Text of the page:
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The Curse on a Cross

Why did Jesus die in the manner He did?

Isaiah 53, which is undoubtedly the most controversial passage in Judaism, contains some of the most stunning prophecies about the Messiah. For example, regarding this Saviour, Isaiah 53:5 declares: “But he was pierced for our transgressions; he was crushed for our iniquities; upon him was the chastisement that brought us peace, and with his wounds we are healed.”[1] This, combined with all the other Messianic prophecies, was only fulfilled in Jesus of Nazareth who was “pierced” through a horrible form of execution known as crucifixion.

Amazingly, this Isaiah prophecy was recorded more than 700 years before Jesus was born and has caused some to wonder why He was destined to be executed in this manner? Was it merely because this was the method of execution in Jesus’ day? Rabbi Jason Sobel believes that “something as important as the death of God’s Son would not be based solely on Rome’s proclivity for a brutal means of execution.”[2]

So, what then? To answer this question, we need to understand that through His perfect sacrifice, Jesus was reversing the effects of the curse by taking our sin and the punishment for that sin upon Himself (passages such as Galatians 3:13 and 1 Peter 2:24 make this very clear). And part of that seems to have also been bearing the physical aspects of it since virtually every element involved in Christ’s crucifixion can be connected to the curse. For example, why did Jesus have to die on a cross (which is also called a tree in Scripture[3])? Could it be that “Since a tree caused the Fall, the Son of God [also] had to die on a tree as the second Adam to reverse the curse caused by the sin of the first man and woman”[4]? If so, it also follows that because it was our hands that stole from the tree, Jesus’ hands also had to be pierced. And His feet were pierced to fulfill the prophecy of Genesis 3:15 that the Saviour’s heel would be struck but in turn the head of the Serpent would be crushed. And Jesus’ pierced side may have “made atonement for the sin of Eve, the one taken from man’s side, who led Adam into temptation.”[5]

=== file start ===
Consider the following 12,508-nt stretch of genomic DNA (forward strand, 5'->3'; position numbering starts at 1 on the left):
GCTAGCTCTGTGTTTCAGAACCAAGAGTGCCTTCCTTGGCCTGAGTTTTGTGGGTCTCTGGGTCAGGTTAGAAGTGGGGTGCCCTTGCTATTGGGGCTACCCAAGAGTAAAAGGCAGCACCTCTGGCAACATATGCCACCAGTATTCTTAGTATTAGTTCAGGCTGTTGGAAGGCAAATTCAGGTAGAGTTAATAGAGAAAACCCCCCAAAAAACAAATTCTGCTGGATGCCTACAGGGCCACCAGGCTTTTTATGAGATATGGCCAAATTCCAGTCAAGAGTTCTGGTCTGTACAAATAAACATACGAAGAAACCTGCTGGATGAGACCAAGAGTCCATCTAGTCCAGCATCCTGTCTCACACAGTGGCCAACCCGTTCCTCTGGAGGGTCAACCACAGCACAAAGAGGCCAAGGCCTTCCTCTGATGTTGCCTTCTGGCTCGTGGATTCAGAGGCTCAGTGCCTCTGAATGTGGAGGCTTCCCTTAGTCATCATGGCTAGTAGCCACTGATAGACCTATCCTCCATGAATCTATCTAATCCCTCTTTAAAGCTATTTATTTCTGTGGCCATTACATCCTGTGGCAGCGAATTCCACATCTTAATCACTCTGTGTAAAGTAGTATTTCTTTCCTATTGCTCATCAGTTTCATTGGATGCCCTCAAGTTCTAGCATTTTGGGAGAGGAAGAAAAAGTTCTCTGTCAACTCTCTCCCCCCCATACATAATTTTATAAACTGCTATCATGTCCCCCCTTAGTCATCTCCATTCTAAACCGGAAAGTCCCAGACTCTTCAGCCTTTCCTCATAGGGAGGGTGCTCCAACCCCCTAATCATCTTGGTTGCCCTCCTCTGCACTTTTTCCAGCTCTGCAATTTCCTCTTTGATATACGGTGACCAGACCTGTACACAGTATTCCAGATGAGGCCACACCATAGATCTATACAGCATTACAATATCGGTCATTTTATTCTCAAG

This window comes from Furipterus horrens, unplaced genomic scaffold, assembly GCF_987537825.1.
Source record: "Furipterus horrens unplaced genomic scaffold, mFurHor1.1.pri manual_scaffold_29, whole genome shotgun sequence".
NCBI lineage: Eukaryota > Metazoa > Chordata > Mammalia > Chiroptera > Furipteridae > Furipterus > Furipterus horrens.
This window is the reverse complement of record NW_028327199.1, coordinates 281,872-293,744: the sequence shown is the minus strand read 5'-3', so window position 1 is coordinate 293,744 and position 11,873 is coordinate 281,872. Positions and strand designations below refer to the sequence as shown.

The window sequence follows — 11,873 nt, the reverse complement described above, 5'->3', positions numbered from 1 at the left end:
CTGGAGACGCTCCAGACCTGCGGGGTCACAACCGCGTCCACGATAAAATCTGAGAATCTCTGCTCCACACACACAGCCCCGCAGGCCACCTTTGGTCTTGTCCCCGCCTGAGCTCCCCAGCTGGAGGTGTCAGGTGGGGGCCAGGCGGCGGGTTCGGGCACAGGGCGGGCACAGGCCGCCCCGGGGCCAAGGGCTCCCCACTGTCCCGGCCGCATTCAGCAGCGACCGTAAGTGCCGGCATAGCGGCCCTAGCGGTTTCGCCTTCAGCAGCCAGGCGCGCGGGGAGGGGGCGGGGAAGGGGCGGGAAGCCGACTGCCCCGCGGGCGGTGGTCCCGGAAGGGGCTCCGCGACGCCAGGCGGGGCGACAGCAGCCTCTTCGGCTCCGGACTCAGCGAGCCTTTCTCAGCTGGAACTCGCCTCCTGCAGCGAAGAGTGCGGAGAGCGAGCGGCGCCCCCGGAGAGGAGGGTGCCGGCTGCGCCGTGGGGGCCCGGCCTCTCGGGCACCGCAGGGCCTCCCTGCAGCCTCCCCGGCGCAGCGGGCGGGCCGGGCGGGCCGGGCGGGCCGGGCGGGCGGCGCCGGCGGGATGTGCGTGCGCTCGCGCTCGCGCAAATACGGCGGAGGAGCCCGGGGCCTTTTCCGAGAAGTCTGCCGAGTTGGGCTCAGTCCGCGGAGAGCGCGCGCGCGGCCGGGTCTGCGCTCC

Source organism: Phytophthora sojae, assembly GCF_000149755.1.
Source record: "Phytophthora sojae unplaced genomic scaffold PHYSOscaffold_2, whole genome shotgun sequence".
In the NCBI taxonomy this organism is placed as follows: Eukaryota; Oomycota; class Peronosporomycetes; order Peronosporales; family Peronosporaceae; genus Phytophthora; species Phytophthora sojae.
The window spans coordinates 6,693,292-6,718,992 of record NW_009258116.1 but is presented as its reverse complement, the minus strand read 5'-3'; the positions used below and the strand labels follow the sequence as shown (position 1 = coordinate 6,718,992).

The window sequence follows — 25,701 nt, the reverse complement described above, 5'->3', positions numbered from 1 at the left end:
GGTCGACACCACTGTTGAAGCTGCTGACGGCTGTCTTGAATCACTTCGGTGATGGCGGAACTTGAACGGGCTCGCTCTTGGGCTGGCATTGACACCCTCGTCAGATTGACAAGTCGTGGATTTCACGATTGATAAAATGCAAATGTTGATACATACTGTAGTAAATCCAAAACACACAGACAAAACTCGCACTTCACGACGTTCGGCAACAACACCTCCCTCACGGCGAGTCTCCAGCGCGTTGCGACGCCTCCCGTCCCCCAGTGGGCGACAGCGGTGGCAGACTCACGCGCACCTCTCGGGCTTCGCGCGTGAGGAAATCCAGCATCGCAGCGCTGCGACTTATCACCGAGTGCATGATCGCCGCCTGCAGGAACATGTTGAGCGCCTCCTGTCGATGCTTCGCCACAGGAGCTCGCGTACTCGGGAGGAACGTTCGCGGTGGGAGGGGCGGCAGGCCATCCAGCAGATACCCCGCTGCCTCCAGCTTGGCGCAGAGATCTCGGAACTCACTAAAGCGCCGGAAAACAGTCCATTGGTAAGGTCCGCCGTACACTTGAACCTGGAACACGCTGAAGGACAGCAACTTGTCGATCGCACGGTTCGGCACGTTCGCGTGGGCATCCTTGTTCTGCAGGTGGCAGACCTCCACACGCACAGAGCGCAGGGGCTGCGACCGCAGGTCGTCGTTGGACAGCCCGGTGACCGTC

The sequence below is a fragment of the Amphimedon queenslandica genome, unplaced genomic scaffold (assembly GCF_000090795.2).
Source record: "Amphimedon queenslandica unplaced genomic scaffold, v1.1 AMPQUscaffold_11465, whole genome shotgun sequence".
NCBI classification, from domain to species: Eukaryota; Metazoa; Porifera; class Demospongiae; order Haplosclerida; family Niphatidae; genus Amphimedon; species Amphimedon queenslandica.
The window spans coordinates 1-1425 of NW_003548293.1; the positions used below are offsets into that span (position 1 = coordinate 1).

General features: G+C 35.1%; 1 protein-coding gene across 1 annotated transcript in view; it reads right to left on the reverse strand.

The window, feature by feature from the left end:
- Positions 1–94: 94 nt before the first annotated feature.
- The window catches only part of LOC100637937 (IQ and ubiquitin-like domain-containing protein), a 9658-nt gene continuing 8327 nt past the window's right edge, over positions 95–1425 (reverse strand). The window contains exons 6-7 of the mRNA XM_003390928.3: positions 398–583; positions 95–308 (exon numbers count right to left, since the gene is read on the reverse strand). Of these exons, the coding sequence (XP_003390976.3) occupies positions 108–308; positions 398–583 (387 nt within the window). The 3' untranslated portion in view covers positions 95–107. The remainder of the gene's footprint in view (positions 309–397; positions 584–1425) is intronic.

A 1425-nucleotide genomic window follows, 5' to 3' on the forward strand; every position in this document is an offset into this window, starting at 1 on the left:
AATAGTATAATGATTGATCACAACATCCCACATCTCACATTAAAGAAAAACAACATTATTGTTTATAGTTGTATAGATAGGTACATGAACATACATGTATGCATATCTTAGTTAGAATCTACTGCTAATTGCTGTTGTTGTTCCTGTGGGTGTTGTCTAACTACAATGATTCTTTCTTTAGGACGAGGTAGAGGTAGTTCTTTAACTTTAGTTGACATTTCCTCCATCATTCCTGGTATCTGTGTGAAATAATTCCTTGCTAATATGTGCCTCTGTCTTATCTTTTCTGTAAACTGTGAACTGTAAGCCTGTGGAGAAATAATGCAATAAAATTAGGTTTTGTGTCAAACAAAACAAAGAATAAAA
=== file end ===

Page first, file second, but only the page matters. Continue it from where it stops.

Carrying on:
Also highly significant is the crown of thorns. By wearing thorns, Jesus was literally bearing the physical sign of the curse. But this isn’t the first time He appeared with thorns. When the Lord first revealed Himself to Moses in the desert of Midian He came in a burning bush—or more specifically in Hebrew, a burning thorn bush. Clearly, God identifies with our pain and has a plan of deliverance. At that time God sent Moses with staff in hand as that deliver to perform miraculous signs. But God also promised that there would arise another deliver even greater than Moses (Deuteronomy 8:15; Acts 3:22, 7:37). The rod which the Roman soldiers mockingly placed in Jesus’ hand during His scourging may then be a physical sign that identifies Him as that greater deliverer—the Saviour of the world.

 

Ryan Hembree | July 22, 2022 – 3:00 PM EST


[1] Though some Bible translations render “pierced” as “bruised” the Hebrew word does carry both meanings. Yet even without Isaiah 53:5, both Psalm 22:16 and Zechariah 12:10 refer to the Messiah being pierced.
[2] Jason Sobel, Mysteries of the Messiah: Unveiling Divine Connections from Genesis to Today.
[3] See for example Acts 5:30, 10:39, 13:29; Galatians 3:13 and 1 Peter 2:24.
[4] Jason Sobel, Mysteries of the Messiah: Unveiling Divine Connections from Genesis to Today.
[5] Ibid.